He thought it not good to returne by the Streights, for two speciall causes: the one, least the Spaniards should there waite, and attend for him in great number and strength, whose handes he being left but one ship, could not possibly escape. The other cause was the dangerous situation of the mouth of the Streights of the South side, with continuall stormes raining and blushing, as he found by experience, besides the shoals and sands vpon the coast, wherefore he thought it not a good course to aduenture that way: he resolued therefore to auoide these hazards to goe forward to the Islands of the Malucos, and therehence to saile the course of the Portugales by the Cape of Bona Sperança. (Hakluyt 3.440)

van Noort and the Ladrones
The Dutch explorer Olivier van Noort circumnavigated the world between 1598-1601. His ships entered the Pacific in late February of 1600. Purchas tells us that van Noort's "chiefe Pilot was Captaine Melis, an Englishman, which had encompassed the Circumference with M. Thomas Candish" (Purchas his Pilgrimes, book 2, p71). Van Noort's encounter with the Ladrones is only mentioned briefly in Purchas:

On the fifteenth of September [1600], they had sight of the Ladrones. On the sixteenth, the Indians came in their Canoas, with Fish, Coquos, Bonnanas, Rootes, Sugar-canes, to barter for old pieces of yron: sometimes they might number two hundred of these Canoas, with two, three, or fiue men in each, all crying, Hiero, Hiero, that is, Yron, Yron, with greedinesse ouerturning their Canoas against the shippes side, which they regarded not, beeing expert swimmers, and could easily recouer their Boats, goods, and selues. They were subtile deceiuers, couering a Basket of Coquo shels, with a little Rice in the toppe, as if they had been full of Rice; and vpon fit opportunitie snatching a Sword out of the scabbard, and leaping into the Sea, where with deepe and long diuing, they secured themselues from shot. (Purchas his Pilgrimes, Book 2, 75)

Le Maire and the Ladrones
Jacob Le Maire was another Dutch mariner; he circumnavigated the world in 1615-16, and is best remembered for the strait named after him near Tierra del Fuego, as Peter Heylyn notes when he says of the Dutch, "For of this nation was Oliver de Noort, the fourth that compassed the world; Jacob le Maire, the first discoverer of the Straight, or Fretum, which now beareth his name; besides divers others. And generally the people are so expert in Navigation, (especially those bordering on or near the coasts) that they seem born for and to the seas" (Heylyn 5).

References to the Play

Only the Sotheby's catalogue.

Critical Commentary

In the context of Davenant's hybrid entertainments of the Interregnum ("part debate, part opera, part masque, and part play" [Clare 832]) whose generic form was a necessity, because it “enabled them to circumvent the prohibition of 1642, subsequently reinforced, on the presentation of plays” (Clare 832), McInnis argues that "Mildmay Fane, Earl of Westmoreland, appears to have taken a similar approach with a lost entertainment of his own," noting that the full title Ladrones or the Robbers’ Iland, an Opera in a Romansike Way suggests its similar incorporation of music, and thus generic hybridity (180n).

For What It's Worth

The Mariana (Marianas) Islands in the Pacific were known as the Ladrones, from the Spanish Islas de los Ladrones, Islands of Thieves.

Hazlitt's printed entry for the play (p127) reads:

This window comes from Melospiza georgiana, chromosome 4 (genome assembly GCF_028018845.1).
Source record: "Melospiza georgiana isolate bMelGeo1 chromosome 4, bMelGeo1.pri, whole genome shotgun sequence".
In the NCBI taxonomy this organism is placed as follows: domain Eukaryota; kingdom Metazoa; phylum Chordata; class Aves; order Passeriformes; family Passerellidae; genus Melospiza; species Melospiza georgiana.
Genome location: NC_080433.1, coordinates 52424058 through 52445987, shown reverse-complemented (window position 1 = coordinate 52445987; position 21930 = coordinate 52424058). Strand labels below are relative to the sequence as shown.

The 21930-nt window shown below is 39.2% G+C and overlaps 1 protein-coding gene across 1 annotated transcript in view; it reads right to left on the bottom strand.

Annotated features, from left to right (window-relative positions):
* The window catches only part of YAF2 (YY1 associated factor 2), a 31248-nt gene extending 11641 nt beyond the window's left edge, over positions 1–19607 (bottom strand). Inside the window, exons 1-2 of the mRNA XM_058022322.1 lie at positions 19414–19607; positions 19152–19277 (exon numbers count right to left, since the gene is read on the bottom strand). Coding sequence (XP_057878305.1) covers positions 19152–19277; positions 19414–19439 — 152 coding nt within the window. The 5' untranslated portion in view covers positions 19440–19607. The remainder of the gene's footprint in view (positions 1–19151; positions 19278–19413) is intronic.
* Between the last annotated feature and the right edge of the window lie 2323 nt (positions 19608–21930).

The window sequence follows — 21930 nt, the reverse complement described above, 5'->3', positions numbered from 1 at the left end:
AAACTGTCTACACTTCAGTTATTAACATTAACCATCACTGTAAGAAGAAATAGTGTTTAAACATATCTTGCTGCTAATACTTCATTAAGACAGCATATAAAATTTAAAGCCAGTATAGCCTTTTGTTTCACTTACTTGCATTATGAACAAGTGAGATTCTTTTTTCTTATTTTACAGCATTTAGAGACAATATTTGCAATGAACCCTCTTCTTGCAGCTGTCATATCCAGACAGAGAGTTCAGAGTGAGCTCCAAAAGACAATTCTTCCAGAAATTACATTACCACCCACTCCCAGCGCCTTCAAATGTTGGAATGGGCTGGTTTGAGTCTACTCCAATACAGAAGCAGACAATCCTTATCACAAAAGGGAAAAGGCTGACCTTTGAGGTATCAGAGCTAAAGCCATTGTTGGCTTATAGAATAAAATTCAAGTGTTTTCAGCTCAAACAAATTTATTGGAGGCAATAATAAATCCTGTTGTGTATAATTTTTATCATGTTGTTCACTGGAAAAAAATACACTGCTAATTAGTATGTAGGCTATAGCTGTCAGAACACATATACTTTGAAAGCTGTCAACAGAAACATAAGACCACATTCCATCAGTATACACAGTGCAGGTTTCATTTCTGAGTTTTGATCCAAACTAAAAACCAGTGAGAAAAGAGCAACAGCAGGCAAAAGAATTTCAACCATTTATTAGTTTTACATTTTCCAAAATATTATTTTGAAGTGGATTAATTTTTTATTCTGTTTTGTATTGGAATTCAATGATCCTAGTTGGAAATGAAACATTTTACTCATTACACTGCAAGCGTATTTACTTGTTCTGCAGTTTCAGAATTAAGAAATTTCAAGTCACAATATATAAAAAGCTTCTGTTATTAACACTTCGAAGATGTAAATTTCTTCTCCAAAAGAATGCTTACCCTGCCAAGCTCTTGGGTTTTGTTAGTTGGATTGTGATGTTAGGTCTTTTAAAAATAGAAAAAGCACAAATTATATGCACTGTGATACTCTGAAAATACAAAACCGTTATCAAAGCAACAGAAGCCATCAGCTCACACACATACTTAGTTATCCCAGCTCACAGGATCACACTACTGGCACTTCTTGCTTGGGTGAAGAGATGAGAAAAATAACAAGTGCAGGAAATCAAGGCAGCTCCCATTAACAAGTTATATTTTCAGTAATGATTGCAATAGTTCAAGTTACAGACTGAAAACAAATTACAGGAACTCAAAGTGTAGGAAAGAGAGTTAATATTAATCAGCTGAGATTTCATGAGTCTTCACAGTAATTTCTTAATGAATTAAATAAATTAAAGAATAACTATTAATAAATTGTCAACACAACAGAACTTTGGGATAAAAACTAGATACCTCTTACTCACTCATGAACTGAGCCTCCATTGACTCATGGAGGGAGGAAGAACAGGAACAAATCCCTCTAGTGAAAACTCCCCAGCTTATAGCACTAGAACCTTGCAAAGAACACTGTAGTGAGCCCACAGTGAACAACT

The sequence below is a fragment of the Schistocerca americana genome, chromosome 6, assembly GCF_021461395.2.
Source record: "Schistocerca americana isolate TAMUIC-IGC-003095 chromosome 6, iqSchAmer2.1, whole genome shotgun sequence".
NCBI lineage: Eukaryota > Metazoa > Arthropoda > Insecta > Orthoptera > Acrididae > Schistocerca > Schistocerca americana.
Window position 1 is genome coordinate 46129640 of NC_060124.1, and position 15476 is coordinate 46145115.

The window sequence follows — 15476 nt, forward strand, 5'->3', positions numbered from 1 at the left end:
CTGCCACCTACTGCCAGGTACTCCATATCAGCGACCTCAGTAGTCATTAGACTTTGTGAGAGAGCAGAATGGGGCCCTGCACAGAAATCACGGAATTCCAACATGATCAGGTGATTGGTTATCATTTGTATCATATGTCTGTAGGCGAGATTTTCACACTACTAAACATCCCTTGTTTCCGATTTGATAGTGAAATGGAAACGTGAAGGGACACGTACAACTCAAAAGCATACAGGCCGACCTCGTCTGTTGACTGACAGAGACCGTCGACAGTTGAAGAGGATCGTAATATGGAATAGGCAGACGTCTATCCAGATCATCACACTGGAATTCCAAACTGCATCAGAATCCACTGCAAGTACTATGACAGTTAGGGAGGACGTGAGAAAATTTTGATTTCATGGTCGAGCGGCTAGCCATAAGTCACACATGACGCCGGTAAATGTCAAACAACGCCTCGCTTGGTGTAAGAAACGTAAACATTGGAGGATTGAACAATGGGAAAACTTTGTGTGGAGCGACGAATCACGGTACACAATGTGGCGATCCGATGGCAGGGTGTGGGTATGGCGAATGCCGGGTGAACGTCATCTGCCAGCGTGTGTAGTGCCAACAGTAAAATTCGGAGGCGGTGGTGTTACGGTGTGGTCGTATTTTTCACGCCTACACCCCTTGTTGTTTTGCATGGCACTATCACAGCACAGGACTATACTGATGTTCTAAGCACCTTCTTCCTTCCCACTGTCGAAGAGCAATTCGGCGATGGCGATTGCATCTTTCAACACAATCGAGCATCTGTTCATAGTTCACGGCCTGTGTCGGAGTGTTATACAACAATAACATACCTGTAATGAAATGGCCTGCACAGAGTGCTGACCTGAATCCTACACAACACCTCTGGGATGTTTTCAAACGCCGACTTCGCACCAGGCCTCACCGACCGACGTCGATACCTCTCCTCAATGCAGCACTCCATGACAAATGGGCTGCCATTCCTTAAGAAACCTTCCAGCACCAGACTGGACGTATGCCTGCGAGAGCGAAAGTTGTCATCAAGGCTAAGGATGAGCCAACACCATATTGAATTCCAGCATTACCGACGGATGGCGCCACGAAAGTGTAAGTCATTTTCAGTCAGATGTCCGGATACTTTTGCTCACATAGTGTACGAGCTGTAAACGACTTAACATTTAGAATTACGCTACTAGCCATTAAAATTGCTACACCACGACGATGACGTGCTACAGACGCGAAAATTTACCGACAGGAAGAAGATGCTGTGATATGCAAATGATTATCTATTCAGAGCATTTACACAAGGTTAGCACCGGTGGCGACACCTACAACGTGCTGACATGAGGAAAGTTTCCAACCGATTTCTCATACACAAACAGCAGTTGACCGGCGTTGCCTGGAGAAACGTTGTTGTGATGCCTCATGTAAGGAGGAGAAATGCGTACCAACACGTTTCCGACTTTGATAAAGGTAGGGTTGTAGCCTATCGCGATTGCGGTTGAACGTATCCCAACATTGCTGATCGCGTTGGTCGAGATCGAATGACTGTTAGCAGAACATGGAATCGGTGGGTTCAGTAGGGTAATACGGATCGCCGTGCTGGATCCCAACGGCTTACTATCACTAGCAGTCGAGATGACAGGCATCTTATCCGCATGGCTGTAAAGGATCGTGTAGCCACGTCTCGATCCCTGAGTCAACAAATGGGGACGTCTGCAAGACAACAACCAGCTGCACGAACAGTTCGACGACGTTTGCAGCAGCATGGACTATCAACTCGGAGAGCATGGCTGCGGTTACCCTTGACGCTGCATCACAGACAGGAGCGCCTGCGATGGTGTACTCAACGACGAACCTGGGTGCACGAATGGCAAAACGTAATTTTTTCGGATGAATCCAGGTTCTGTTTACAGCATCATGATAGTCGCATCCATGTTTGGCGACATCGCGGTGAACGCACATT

Ladrones; or, The Robbers Island: An opera in a Romansike Way, by Mildmay Fane, Earl of Westmoreland. Unpublished MS. of the seventeenth century, with a map drawn in pen and ink.

Sotheby’s, July 17, 1888, No. 1054. Among the dramatis personæ occur Magellan, Drake, Cavendish, etc.

This detail of the "map drawn in pen and ink" is noteworthy, and is not recorded in the other records listed in this entry.
Update (13 May 16): this detail can now be verified from the access provided in Historical Records above, to the Sotheby's catalogue.

Works Cited

Cain, Tom, ed. The Poetry of Mildmay Fane, Second Earl of Westmorland: From the Fulbeck, Harvard and Westmorland Manuscripts. Manchester: Manchester UP, 2001. Print.
Hakluyt, Richard. "The course which Sir Francis Drake held from the hauen of Guatulco in the South sea on the backe side of Nueua Espanna, to the Northwest of California as far as fourtie three degrees: and his returne back along the said Coast to thirtie eight degrees: where finding a faire and goodly hauen, he landed, and staying there many weekes, and discouering many excellent things in the coun∣trey and great shewe of rich minerall matter, and being offered the dominion of the countrey by the Lord of the same, hee tooke possession thereof in the behalfe of her Maiestie, and named it Noua Albion." Principal Navigations. vol.3. 1599. 440-41. Print.
Harbage, Alfred. "Elizabethan and Seventeenth-Century Play Manuscripts." PMLA 50.3 (1935): 687-699. Print.
Hazlitt, W. Carew. A manual for the collector and amateur of old English plays. Ed. from the material formed by Kirkman, Langbaine, Downes, Oldys, and Halliwell-Phillipps, with extensive additions and corrections, by W. Carew Hazlitt. London, 1892. Folger Shakespeare Library W.a.501.
Heylyn, Peter. Cosmographie in four bookes : containing the chorographie and historie of the whole vvorld, and all the principall kingdomes, provinces, seas and isles thereof. 1652. Print.
Kelsey, Harry. "Drake, Sir Francis (1540–1596)," Oxford Dictionary of National Biography. Oxford: OUP, 2004. Web.
Maxwell, Susan M. "Cavendish, Thomas (bap. 1560, d. 1592)," Oxford Dictionary of National Biography. Oxford: OUP, 2004. Web.
McInnis, David. Mind-Travelling and Voyage Drama in Early Modern England. Basingstoke: Palgrave Macmillan, 2013.
Pretty, Francis. The admirable and prosperous Voyage of the worshipfull Master Thomas Candish of Trimley in the Countie of Suffolke Esquire, into the South sea, and from thence round about the circumference of the w[h]ole earth, begun in the yeere of our Lord 1586, and finished 1588. Written by Master Francis Pretty lately of Ey in Suffolke, a Gentleman employed in the same action. in Richard Hakluyt, The principal nauigations, voyages, traffiques and discoueries of the English nation, Vol. 1. London, 1599. 803-26. Print.
Purchase, Samuel. Purchas his pilgrimage. 1613. Print.
Purchase, Samuel. Purchas his pilgrims. 1625. Print.

Site created and maintained by David McInnis, University of Melbourne; updated 13 May 2016.